Friday, May 2, 2008

Once upon a time there were two friends...

Earlier on in my posts I'd mentioned Vuk Karadžić (Vook KA-ra-jeech) 1787-1864, a language scholar and the father of Serbian folk literature who reformed the Cyrillic alphabet for Serbian use, and created one of the simplest and most logical spelling systems. Vuk also wrote down many folk tales and proverbs that up until then had only been passed on orally. His German friend, Jacob Grimm (1785–1863), liked these tales so much that he learned Serbian in order to read them as well as Serbian epic poetry in the original. He then translated them into German, and they were so popular in his homeland that they sold out as quickly as they were published. This street sign reads "Brothers Grimm street," named for him as well as his brother (who never learned Serbian, but who helped his brother preserve some great fairy tales...)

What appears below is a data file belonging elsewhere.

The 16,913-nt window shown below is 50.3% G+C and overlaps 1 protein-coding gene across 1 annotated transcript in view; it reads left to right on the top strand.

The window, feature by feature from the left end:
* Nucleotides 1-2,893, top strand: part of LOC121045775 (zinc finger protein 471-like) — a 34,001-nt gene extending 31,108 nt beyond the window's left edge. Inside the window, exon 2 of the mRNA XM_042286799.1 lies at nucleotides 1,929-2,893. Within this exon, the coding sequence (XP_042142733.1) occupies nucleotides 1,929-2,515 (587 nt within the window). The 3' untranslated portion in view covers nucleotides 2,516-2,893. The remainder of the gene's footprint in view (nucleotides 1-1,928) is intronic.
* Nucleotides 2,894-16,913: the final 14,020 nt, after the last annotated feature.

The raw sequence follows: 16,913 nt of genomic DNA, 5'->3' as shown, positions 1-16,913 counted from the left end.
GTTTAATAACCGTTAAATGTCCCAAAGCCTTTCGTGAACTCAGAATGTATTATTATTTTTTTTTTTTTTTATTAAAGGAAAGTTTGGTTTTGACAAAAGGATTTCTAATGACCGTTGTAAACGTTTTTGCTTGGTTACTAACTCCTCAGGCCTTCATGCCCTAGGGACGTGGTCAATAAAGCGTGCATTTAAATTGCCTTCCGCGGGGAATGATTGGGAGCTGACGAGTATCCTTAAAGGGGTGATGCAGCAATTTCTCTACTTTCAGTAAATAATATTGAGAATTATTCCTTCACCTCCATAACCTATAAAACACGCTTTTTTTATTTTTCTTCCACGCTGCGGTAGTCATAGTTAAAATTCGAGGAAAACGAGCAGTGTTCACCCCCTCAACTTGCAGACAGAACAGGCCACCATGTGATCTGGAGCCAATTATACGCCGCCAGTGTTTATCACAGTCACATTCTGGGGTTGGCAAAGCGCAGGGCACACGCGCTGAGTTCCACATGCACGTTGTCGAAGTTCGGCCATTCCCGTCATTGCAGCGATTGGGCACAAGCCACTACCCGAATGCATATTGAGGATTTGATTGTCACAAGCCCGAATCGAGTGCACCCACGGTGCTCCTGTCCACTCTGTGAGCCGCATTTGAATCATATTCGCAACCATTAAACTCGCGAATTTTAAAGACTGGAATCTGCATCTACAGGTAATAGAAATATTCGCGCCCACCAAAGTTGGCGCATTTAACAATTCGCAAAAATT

7 comments:

Chuck Pefley said...

Well I'll just have to take your word for the sign saying Grimm Street -:) Interesting text and history.

Anonymous said...

This is great; the story behind the story and a street number ! I see by th clock you are nine hours ahead of me. Like the White Rabbit, I carry a pocket watch, but now it's digital.
Richard (SAN)

Neva said...

I had heard this before but I love the sign! Glad you like where you are!

Louis la Vache said...

Interesting story, Bibi! Louis enjoys these little snippets of history!

Therese said...

I learnt something about the brothers Grimm. Interesting of course. I am following your blog for a while now...

Abraham Lincoln said...

This is a neat narrative and sign. I guess it does say Grimm Street.

babooshka said...

Fascinating! I loved The Brothers Grimm Fairytales so much as a youngster. To learn of the stories true heritage is well, another interesting tale in itself.